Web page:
As other retailers have exited the recession and begun spending on capital improvements to better the shopping experience, Lampert has continued to cut costs. Target Corp. is spending billions on its remodeling program, expanding food and consumables and remodeling its stores.

At Sears, management is using cash to buy back stock. In 2010, Sears repurchased 5.5 million common shares at a cost of $394 million. During the first quarter, the company repurchased an additional 1.2 million common shares, costing $101 million. As of April 30, $86 million of remaining authorization is available under the common share repurchase program.

Continued cost cutting and stock buybacks have come at the cost of in-store experience, Sears’ critics say.

“The customer could care less if you buy back stock,” said Davidowitz. “Buying back stock does not affect the customer experience. The future of Sears involves appealing to the customer. Bottom line in the retail business: buying back stock cannot be your top priority.”

Missing from the flurry of announcements and initiatives is how to implement the changes that would save the business. Robin Lewis, author of the “New Rules of Retail” and close follower of Sears, pointed out the lack of cohesive strategy attached to the directives from Lampert or any of his executives.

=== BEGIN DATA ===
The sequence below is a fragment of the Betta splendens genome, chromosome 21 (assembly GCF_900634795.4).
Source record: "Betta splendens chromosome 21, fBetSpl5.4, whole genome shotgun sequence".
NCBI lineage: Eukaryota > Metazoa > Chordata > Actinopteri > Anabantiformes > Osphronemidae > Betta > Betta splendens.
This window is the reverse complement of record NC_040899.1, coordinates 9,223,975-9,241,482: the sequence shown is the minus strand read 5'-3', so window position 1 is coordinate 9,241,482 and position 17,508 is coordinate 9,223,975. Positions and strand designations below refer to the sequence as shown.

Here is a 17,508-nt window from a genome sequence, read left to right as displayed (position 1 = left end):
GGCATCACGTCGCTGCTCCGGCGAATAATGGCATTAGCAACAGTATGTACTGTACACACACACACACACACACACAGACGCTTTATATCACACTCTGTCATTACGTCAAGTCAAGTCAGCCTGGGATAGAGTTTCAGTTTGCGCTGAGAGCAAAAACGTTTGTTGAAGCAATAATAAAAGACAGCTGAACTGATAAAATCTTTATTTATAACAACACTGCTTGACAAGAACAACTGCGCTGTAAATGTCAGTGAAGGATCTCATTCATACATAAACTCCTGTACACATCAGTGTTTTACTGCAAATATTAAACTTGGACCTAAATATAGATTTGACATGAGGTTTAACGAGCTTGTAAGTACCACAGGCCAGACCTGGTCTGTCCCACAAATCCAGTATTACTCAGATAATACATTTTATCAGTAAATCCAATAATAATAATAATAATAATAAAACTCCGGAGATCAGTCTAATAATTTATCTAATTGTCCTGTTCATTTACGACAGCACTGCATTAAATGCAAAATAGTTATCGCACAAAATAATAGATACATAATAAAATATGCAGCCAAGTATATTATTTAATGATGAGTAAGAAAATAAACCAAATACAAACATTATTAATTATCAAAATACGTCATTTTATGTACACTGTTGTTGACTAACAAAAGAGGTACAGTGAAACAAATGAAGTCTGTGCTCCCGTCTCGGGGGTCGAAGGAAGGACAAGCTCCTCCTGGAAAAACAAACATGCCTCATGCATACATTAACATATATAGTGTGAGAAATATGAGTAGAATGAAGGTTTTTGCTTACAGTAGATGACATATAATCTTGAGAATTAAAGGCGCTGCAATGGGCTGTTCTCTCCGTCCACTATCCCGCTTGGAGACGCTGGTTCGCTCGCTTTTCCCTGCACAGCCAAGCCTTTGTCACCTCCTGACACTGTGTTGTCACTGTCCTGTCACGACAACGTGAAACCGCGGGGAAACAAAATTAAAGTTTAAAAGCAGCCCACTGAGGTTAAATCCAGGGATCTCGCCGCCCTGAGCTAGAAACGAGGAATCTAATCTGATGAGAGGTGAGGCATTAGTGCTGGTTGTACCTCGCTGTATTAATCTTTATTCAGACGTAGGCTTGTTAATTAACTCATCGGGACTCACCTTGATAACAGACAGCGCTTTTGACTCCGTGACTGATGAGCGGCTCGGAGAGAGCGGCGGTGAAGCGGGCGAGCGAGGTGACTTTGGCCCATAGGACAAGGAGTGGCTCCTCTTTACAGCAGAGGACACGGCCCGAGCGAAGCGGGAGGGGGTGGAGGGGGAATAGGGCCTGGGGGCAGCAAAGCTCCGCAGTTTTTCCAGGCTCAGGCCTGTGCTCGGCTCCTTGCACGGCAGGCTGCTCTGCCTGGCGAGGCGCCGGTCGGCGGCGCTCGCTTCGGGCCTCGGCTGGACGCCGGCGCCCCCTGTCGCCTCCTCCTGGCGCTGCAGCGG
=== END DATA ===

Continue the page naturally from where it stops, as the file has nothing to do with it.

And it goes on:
“Does Lampert really want to turn Sears around?,” questioned Lewis. “We have seen no investment into the core of the business, the retail sector.”

Lewis believes Lampert is deleveraging the brands for a soft landing instead of a quick collapse like Borders Group Inc. and Linens ‘n Things.

“The overarching strategy has been cash management, to gently lower the ‘Twin Titanics’ into the ocean,” argued Lewis. “The way to do that is to give the public and Wall Street the impression of action.”

Some are willing to give Lampert and the management team more time to execute the proposed changes.

“On paper it all sounds really good, better than leasing space to Whole Foods,” said Rosenblum. “That’s thinking like a real estate guy, not like a retailer. A real estate guy says, “How am I going to fill-up the space?’ A retailer thinks about ‘How I am going to please my customer?’”